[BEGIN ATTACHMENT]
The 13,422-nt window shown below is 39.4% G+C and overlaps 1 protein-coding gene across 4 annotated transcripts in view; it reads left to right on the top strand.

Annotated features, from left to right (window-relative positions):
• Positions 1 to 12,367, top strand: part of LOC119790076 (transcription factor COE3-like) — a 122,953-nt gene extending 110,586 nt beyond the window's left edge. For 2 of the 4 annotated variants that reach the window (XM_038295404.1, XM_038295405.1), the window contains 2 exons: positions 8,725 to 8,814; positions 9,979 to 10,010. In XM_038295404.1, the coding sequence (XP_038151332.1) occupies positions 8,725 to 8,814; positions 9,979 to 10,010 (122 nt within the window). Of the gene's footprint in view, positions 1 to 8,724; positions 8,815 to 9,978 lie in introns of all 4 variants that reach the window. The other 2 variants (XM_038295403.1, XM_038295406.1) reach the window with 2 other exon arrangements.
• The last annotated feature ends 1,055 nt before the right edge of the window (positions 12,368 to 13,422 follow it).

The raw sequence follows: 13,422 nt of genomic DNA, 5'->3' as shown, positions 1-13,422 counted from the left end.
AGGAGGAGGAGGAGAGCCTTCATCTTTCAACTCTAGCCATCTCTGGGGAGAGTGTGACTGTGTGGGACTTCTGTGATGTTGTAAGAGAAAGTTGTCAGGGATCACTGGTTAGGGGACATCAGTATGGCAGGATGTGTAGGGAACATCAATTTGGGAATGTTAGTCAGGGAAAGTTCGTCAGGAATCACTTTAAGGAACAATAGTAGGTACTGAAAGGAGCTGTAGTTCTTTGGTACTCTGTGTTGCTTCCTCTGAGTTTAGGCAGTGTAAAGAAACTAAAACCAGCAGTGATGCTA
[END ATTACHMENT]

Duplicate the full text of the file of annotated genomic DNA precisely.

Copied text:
The 13,422-nt window shown below is 39.4% G+C and overlaps 1 protein-coding gene across 4 annotated transcripts in view; it reads left to right on the top strand.

Annotated features, from left to right (window-relative positions):
• Positions 1 to 12,367, top strand: part of LOC119790076 (transcription factor COE3-like) — a 122,953-nt gene extending 110,586 nt beyond the window's left edge. For 2 of the 4 annotated variants that reach the window (XM_038295404.1, XM_038295405.1), the window contains 2 exons: positions 8,725 to 8,814; positions 9,979 to 10,010. In XM_038295404.1, the coding sequence (XP_038151332.1) occupies positions 8,725 to 8,814; positions 9,979 to 10,010 (122 nt within the window). Of the gene's footprint in view, positions 1 to 8,724; positions 8,815 to 9,978 lie in introns of all 4 variants that reach the window. The other 2 variants (XM_038295403.1, XM_038295406.1) reach the window with 2 other exon arrangements.
• The last annotated feature ends 1,055 nt before the right edge of the window (positions 12,368 to 13,422 follow it).

The raw sequence follows: 13,422 nt of genomic DNA, 5'->3' as shown, positions 1-13,422 counted from the left end.
AGGAGGAGGAGGAGAGCCTTCATCTTTCAACTCTAGCCATCTCTGGGGAGAGTGTGACTGTGTGGGACTTCTGTGATGTTGTAAGAGAAAGTTGTCAGGGATCACTGGTTAGGGGACATCAGTATGGCAGGATGTGTAGGGAACATCAATTTGGGAATGTTAGTCAGGGAAAGTTCGTCAGGAATCACTTTAAGGAACAATAGTAGGTACTGAAAGGAGCTGTAGTTCTTTGGTACTCTGTGTTGCTTCCTCTGAGTTTAGGCAGTGTAAAGAAACTAAAACCAGCAGTGATGCTA